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When I was learning the Pythagorean theorem(at time A), I was just told to memorize it. I used it often before trying to derive the equation(at time B), and I think actually I have forgotten the derivation now(denoted by time C). A is prior to B, and B is prior to C.

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I learned from The ABCs of How We Learn that chunking(in section D(deliberate practice)) takes two steps, namely proceduralization and automatization. In the first step, we need clear guidance(verbal control and explicit memory retrieval), but after that:

Interestingly, once procedures have been automatized, it is difficult for people to recover the original substeps.

While experts exhibit superior performance by definition, they may not be very good at decomposing and explaining their expertise.

Then my questions arise:

  1. I don't know if the derivation I did at time B is worthwhile?
  2. Have(had) I reached the step automatization in mastering the Pythagorean theorem at time C(between time A and time B, or between time B and time C)? What are the differences?
  3. If I will be unable to decompose and explain(in Daniel L. Schwartz's words in the book) the equation after automatization, can I just skip the derivation step and memorize the theorem(as a common sense, in my long-term memory) and apply it?
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    $\begingroup$ What do you mean by “mastering a theorem”? Proving or deriving a theorem is different from recognizing it, recalling it, or applying it. You may achieve different levels of proficiency at each skill, or proficiency at some but not all. $\endgroup$
    – Steve
    Apr 16, 2022 at 21:21
  • $\begingroup$ @Steve +1 So I think the theorem had not been automatized in my mind after time B. I think what you meant by different levels of proficiency is some theories like Bloom’s Taxonomy, but I don't know how to align the two steps of chunking with the six categories in that taxonomy yet. $\endgroup$ Apr 17, 2022 at 6:29
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    $\begingroup$ A general answer: Yes. You need to learn algebra (which includes equation derivation). This is the language of not only math, but also science and engineering. $\endgroup$ Apr 17, 2022 at 12:31
  • $\begingroup$ Let me guess, you learned it at age A = 15, you tried to derive it at age B = 20, and you are now C = 25? Diagram checks out. $\endgroup$
    – nanoman
    Apr 18, 2022 at 6:47
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    $\begingroup$ I don't think the derivative tag belongs on this question. $\endgroup$
    – shoover
    Apr 19, 2022 at 0:52

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I endorse Steve's comment about different skills and different levels of proficiency in different skills.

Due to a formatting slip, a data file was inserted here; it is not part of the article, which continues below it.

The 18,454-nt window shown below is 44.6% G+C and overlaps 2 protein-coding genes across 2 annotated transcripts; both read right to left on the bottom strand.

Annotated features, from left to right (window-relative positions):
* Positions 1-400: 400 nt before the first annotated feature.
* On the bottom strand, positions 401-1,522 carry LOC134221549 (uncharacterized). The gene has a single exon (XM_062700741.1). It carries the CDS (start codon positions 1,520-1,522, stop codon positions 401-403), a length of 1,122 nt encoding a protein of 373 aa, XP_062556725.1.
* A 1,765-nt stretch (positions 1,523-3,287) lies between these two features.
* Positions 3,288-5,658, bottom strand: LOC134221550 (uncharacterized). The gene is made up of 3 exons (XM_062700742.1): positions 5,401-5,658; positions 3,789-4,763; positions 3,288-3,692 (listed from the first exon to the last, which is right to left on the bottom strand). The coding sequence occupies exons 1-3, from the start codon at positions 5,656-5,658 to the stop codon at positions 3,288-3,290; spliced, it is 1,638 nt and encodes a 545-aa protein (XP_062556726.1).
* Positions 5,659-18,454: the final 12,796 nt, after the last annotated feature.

Also, if one at one time justified the Pythagorean theorem, but is no longer able to do so, I wouldn't say that the knowledge has been automatized; I'd say it's been forgotten as a result of disuse. Expertise in mathematics does become automatized, as it does in other areas of endeavor, but the automatizing is not forgetting why things are true or forgetting how to justify them. Proving statements and justifying steps are part of the everyday practice of the mathematics expert, and if one doesn't do those things, one isn't an expert.

On the other hand, automatization is manifested when an expert mathematician gravitates toward an effective proof strategy or a useful simplification without having to think about it, and without necessarily being able to consciously articulate how they knew the approach would be a productive one.

The question in the title is different from the one in the body of the post, but I should answer that one as well: yes, one does need to practice equation derivation.

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  • $\begingroup$ I have commented on Steve's comment, and I think I should delve deeper into the automatization step. $\endgroup$ Apr 17, 2022 at 6:32
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This question goes to the core of what mathematics is about. Benjamin Pierce wrote, "Mathematics is the science which draws necessary conclusions". So, deriving equations (as it's phrased here), is confirming that our conclusions are, indeed, necessary.

In theory, one could imagine an alternative path of faith-based/cargo-cult math, where people used principles or algorithms received from authority figures without justification. But that would miss the whole point of why mathematics is powerful, would lack any self-correction method, and likely wind up in a cul-de-sac where someone comes up with an incorrect principle and winds up disseminating a broken and malfunctioning process.